I grew up in a subdivision—a built-quick neighborhood full of cookie-cutter duplexes with vinyl siding and shutters that didn’t close and no trees in the yards except skinny saplings tied to supporting sticks. Given the simulated flavors and manufactured materials, suburban life could feel light years from nature, but when I cracked open the window, nature was right there. My family’s house was on the subdivision’s edge. To the right was a swath of spruce and maple, and a small lake bordered my backyard.
When I was twelve, my friend Rose and I used to go “surviving.” This entailed packing our knapsacks with sleeping bags and a book called Edible Wild Plants of Nova Scotia, and hoofing it until we were on the other side of the lake, where we made camp. Rose and I never survived for more than twenty-four hours at a stretch because we didn’t bring food or a tent, so we depended on the light fare of sweet-fern leaves and bunchberries, and we were at the mercy of cold Atlantic raindrops.
I learned so much from “surviving” that back in suburbia nothing ever looked the same. The hunger pangs and the small, jewel-like miracle of finding blackberries made me question—for the first time in my life—the origins of what was inside the fridge. I realized on a gut level that the lettuce in the crisper had begun as a seed; it once had roots in the earth; then someone picked it and wrapped it with plastic. Likewise, building a shelter of twigs made me contemplate my family’s house—its skeleton of trees. I didn’t know the term that Thich Nhat Hanh has so famously coined: “interbeing.” But I sensed it.
“We’re all in this together,” says Rebecca Fletcher, one of the young environmentalists profiled in this issue by Margot Sammurtok in “Walking the Talk.” “Each life creates ripples outward, and we are all dependent upon the land and communities that sustain us.”
According to David Abram, human beings naturally have the view that the earth itself and everything on it is alive, but by the twenty-first century, those few groups still informed by the experience of an animate, wakeful landscape have had to stifle this understanding in order to survive. Nevertheless, Abram writes in “The Living Language,” “the older belief in a world all alive, awake, and aware simply cannot be eradicated… the felt awareness of a living, expressive terrain may have been buried for some forty or fifty generations, yet it has never been vanquished: even at that depth it moves and stirs, exerting its influence upon our bodies and our dreams, waiting patiently for the moment when… we breathe of it once again.”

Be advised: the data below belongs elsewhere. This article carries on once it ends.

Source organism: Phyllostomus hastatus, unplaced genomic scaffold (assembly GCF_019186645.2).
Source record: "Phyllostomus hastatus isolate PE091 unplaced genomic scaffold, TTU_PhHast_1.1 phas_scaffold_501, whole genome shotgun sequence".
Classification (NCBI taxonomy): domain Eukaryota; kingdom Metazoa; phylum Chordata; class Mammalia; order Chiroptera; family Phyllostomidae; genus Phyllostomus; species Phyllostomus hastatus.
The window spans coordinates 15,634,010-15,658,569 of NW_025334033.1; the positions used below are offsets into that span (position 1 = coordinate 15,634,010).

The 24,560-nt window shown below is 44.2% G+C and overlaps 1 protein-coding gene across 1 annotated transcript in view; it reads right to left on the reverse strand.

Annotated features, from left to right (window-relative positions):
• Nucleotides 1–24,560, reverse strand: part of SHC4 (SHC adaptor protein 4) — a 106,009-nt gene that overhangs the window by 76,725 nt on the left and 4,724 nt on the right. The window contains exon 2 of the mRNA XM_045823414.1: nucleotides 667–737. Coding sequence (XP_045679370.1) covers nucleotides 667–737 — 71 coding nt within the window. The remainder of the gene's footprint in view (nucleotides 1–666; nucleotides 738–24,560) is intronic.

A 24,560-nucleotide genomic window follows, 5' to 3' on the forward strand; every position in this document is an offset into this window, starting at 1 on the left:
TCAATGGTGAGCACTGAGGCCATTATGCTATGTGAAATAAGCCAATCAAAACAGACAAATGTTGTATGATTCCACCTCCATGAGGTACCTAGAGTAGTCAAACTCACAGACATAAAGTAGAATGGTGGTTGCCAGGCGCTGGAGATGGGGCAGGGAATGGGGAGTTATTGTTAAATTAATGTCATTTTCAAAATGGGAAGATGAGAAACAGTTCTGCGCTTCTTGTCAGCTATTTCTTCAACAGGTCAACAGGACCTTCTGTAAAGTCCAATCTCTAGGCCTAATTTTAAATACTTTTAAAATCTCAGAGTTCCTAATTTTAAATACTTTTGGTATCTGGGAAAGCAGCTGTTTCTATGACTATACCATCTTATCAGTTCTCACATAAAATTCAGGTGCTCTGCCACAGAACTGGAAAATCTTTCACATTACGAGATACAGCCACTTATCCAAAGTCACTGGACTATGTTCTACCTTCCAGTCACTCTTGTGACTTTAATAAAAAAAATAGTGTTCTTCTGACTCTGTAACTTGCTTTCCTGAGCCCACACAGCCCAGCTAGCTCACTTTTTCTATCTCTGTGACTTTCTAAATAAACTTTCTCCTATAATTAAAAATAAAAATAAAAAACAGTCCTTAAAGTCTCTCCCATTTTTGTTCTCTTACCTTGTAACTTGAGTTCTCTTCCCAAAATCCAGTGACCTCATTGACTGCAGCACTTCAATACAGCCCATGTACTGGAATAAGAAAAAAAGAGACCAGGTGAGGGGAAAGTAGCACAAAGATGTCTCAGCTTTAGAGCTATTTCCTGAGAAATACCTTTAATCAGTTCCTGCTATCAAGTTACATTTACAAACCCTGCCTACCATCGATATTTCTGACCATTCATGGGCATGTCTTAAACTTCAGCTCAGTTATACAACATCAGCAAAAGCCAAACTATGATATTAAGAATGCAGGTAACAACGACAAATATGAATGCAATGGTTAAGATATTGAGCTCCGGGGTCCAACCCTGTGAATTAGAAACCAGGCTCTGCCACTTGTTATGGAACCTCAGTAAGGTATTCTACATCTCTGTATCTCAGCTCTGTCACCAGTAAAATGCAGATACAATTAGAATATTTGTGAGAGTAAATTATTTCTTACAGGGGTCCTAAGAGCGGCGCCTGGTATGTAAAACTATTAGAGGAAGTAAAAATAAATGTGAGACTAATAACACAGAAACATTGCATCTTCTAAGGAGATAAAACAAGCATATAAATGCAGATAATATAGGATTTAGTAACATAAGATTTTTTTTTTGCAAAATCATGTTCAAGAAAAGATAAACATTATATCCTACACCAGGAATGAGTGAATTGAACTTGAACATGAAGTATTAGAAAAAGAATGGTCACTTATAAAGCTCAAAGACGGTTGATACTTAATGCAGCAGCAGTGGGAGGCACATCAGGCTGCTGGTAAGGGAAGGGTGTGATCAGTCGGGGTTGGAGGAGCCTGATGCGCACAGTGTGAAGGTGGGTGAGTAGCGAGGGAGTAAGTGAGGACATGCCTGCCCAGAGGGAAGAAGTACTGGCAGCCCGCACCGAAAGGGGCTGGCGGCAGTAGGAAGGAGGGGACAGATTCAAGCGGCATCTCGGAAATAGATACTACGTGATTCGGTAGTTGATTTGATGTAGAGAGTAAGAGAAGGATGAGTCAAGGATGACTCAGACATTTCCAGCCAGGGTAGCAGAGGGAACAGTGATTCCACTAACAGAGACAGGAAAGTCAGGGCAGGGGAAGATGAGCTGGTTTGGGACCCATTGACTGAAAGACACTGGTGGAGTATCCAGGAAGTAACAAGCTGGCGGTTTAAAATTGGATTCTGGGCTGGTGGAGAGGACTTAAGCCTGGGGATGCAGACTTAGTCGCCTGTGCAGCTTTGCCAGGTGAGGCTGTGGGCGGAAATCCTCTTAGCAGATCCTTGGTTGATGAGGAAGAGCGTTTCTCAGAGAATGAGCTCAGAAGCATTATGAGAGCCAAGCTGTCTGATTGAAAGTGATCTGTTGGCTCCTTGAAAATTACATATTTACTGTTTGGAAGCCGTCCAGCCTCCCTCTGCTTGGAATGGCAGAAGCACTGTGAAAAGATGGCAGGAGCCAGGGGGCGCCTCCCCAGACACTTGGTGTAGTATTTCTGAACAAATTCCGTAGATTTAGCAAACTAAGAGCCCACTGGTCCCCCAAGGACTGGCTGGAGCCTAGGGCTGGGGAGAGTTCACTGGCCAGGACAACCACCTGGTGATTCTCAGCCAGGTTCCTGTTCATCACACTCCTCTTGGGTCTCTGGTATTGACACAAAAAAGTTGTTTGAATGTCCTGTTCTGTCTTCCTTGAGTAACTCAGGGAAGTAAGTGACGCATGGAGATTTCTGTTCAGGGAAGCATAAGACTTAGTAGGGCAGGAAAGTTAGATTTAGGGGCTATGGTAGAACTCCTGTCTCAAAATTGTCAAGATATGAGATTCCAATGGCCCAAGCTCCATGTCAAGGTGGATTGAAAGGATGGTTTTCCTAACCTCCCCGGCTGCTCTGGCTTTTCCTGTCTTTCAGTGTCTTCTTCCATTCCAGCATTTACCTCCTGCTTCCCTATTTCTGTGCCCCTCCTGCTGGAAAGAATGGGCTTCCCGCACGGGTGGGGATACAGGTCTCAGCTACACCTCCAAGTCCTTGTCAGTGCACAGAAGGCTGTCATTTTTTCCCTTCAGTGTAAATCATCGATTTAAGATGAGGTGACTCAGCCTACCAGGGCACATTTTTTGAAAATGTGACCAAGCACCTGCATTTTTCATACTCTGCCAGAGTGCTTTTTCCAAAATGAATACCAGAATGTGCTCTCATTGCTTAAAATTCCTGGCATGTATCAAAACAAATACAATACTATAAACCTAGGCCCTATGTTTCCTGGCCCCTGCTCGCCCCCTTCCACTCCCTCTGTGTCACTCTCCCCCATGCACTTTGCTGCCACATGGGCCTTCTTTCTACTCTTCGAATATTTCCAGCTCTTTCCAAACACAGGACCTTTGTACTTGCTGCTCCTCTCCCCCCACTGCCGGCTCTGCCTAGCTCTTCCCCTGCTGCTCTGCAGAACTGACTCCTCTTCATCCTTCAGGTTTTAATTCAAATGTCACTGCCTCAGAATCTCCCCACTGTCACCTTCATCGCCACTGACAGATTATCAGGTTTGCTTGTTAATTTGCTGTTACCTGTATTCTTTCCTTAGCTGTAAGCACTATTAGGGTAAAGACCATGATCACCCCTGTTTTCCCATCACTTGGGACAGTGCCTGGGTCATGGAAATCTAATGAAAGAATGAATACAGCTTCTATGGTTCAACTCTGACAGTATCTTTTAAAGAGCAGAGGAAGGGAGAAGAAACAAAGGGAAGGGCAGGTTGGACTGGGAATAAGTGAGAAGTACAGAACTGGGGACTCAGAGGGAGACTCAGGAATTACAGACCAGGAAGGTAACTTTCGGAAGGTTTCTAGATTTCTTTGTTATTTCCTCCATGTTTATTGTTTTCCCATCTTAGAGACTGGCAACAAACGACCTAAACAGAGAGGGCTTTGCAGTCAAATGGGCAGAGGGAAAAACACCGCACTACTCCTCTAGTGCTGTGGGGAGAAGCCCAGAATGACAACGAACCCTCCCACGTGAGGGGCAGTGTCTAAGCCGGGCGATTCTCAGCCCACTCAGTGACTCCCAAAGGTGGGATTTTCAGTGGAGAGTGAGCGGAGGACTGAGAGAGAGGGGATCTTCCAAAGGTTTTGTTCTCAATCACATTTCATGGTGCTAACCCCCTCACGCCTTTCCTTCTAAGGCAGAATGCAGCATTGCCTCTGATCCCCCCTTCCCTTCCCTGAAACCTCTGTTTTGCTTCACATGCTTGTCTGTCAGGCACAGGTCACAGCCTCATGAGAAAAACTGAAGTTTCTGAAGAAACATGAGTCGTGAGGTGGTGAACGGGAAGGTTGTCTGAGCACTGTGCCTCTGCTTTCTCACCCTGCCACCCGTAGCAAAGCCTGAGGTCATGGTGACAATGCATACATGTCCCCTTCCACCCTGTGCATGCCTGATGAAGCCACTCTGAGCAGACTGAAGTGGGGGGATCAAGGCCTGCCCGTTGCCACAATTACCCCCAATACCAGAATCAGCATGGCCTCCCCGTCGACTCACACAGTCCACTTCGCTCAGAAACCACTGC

In other words, we inter-are with the world, even when our conscious mind is unaware of it. But why continue in unawareness when awareness is so fresh and enjoyable? It feels good to be connected to the world and it’s that sense of pleasure that has often been missing in environmentalism. Until recently, says Barry Boyce in “The Joy of Living Green,” the ecology movement has used shame and fear to motivate us, and, though it has made strides in limiting pollution and protecting species, it’s done little to change the lifestyle of the average person. Now, he says, a new breed of ecologists is helping people live green—and love it.
Mary Pipher in “The Green Boat” talks about her struggle to preserve the Nebraskan landscape in the face of the proposed XL Pipeline. When she was little, she would carry home animals that needed nursing. Now, as an adult, she says her activism “is the adult version of rescuing baby field mice.” She does it for fun, but it takes energy and her energy comes from being present for the land—“from lying on a prairie and being nourished by the sight of the clouds skittering overhead.”
Pipher, it seems, has never lost her connection to nature. I did, though. In the autumn when I was twelve, my mother decided that surviving was too dangerous for young girls on their own and she put her foot very firmly down. I got out of the habit of exploring the forest and over the years my passion for ecology dimmed. Then, in 2009, I took up birding. This has brought me back into nature and I’ve fallen in love with it again—the ferns uncurling, the maple leaves falling. Pipher says we humans take care of what we love, and it must be true. In love again, I want to take care of the earth.
Stream, wild orchid, velvet green moss—may every person find something natural to love.
— Andrea Miller, deputy editor